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dc.contributor.advisorSomers, Christopher
dc.contributor.advisorDavis, Stephen K.
dc.contributor.authorMushanski, Melissa Dawn
dc.date.accessioned2015-12-22T19:11:58Z
dc.date.available2015-12-22T19:11:58Z
dc.date.issued2015-04
dc.identifier.urihttp://hdl.handle.net/10294/6539
dc.descriptionA Thesis Submitted to the Faculty of Graduate Studies and Research In Partial Fulfillment of the Requirements for the Degree of Master of Science in Biology, University of Regina. x, 70 p.en_US
dc.description.abstractIncrease in prices of fossil fuels and escalating environmental conflicts have generated renewed interest in bioenergy production. Abundant small wetlands ringed with willow species (willow rings) growing naturally in the Prairie Ecozone of North America may provide a source of natural biomass as a bioenergy feedstock. Subsequently, a bioenergy crop from these wetlands could increase their economic value and help reduce their drainage and loss. Little is known about the importance of willow vegetation to birds, and what habitat features may be important to consider when planning biomass harvest. To address this knowledge gap, I conducted point count surveys in the spring of 2012 and 2013 at 92 willow rings in south-eastern Saskatchewan. My objectives were to determine: 1) what species make up the willow- ring bird community; 2) what wetland and vegetation characteristics influence bird abundance; and 3) whether abundance of willow-ringed wetland birds varies as a function of the surrounding upland habitat (cropland vs. grassland). I found that the willow ring community is composed of at least 66 species from 3 distinct guilds: woodland, wetland, and grassland birds, and that members of each guild responded differently to willow ring structure and habitat features. For example, American robin (Turdus migratorius) and yellow warbler (Setophaga petechia), both woodland species, increased in abundance as willow area increased. A wetland bird species, the American coot (Fulica americana), decreased in abundance as % willow cover increased. However, all other species were unaffected by changes in the willow ring structure, suggesting that willow harvest will have little impact on these birds. Woodland bird species may decrease as their habitat is lost; however, management practices such as partial harvests or rotational harvest by year may make willow harvest sustainable for all species. Furthermore, land managers should adjust harvest guidelines to reflect local bird management objectives. In doing so, willow harvest can likely be done with minimal impact on bird species associated with willow-ringed wetlands.en_US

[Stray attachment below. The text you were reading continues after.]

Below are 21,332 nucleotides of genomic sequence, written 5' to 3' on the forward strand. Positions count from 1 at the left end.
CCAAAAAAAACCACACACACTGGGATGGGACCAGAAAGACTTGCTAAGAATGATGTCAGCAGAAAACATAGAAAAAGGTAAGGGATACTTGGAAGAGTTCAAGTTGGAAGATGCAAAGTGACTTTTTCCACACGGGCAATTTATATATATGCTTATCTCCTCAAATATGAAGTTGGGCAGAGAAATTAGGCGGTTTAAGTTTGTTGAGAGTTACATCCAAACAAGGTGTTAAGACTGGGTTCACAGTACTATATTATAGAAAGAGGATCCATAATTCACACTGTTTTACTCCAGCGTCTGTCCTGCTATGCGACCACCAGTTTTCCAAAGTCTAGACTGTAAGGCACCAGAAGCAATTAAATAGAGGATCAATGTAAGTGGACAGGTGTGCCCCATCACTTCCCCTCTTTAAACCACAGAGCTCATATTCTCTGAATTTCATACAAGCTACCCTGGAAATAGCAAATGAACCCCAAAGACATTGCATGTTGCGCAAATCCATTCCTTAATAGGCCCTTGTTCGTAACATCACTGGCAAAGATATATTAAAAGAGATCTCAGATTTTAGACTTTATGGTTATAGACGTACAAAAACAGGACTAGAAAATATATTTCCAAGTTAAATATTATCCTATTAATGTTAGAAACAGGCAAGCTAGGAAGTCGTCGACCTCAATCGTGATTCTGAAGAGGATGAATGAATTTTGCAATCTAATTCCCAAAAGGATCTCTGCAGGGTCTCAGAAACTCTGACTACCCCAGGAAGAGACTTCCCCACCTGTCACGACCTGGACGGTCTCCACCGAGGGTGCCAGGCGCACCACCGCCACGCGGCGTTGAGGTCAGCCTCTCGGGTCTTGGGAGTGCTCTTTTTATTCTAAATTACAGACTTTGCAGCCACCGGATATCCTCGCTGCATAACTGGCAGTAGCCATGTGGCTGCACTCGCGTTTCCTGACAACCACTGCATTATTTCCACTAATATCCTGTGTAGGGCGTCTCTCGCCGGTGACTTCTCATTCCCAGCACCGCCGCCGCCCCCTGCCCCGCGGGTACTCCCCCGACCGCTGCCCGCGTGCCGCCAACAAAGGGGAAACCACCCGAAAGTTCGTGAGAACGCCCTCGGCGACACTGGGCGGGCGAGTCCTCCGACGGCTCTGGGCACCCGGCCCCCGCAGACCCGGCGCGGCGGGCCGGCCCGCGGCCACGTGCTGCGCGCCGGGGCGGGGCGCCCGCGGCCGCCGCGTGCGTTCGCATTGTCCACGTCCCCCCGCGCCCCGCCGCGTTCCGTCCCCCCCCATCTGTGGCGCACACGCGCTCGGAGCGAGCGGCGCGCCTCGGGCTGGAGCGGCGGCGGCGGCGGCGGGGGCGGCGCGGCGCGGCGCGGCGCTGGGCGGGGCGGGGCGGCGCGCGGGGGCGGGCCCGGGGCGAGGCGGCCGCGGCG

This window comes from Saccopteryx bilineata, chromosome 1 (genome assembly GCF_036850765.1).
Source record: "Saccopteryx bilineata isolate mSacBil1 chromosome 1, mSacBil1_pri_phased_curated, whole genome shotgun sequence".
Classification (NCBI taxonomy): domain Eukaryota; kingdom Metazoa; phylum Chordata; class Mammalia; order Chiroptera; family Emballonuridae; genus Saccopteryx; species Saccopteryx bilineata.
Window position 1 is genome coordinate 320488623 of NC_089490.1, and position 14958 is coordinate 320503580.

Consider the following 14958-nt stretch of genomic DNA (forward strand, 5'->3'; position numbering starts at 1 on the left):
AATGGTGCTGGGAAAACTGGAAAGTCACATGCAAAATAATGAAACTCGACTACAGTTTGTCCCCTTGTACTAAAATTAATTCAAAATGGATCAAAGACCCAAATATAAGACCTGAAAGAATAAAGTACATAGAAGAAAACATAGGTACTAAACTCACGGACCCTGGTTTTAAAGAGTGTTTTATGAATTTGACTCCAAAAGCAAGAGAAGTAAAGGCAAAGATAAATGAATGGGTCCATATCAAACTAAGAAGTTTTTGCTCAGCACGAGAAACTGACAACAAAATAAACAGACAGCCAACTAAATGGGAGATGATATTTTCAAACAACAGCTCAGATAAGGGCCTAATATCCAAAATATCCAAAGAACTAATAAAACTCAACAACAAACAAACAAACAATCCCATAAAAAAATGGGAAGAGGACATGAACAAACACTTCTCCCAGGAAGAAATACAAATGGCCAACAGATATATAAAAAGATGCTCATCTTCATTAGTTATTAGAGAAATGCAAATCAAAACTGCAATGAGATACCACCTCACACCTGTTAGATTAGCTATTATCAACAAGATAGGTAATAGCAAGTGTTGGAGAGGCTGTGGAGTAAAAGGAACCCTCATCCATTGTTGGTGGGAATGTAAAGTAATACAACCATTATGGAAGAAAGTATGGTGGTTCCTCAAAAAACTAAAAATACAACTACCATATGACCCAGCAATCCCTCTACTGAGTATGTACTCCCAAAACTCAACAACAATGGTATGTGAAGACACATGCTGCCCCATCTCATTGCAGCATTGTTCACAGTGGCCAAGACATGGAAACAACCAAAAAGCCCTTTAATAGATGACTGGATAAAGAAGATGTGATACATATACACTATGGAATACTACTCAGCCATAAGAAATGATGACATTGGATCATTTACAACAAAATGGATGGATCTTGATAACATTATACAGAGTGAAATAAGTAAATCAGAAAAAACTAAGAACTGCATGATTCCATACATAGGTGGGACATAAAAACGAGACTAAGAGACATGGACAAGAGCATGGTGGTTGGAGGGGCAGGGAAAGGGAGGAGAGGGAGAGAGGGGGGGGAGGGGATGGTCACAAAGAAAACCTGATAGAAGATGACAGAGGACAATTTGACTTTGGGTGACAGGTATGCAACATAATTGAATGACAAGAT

dc.language.isoenen_US
dc.publisherFaculty of Graduate Studies and Research, University of Reginaen_US
dc.titleHabitat Selection by Birds in Willow-Ringed Wetlands: Management Implications for Harvesting Willow Biomassen_US
dc.typeThesisen
dc.description.authorstatusStudenten
dc.description.peerreviewyesen
thesis.degree.nameMaster of Science (MSc)en_US
thesis.degree.levelMaster'sen
thesis.degree.disciplineBiologyen_US
thesis.degree.grantorUniversity of Reginaen
thesis.degree.departmentDepartment of Biologyen_US
dc.contributor.committeememberHall, Britt
dc.contributor.externalexaminerSutter, Glenn
dc.identifier.tcnumberTC-SRU-6539
dc.identifier.thesisurlhttp://ourspace.uregina.ca/bitstream/handle/10294/6539/Mushanski_Melissa_200257892_MSC_BIOL_Fall2015.pdf


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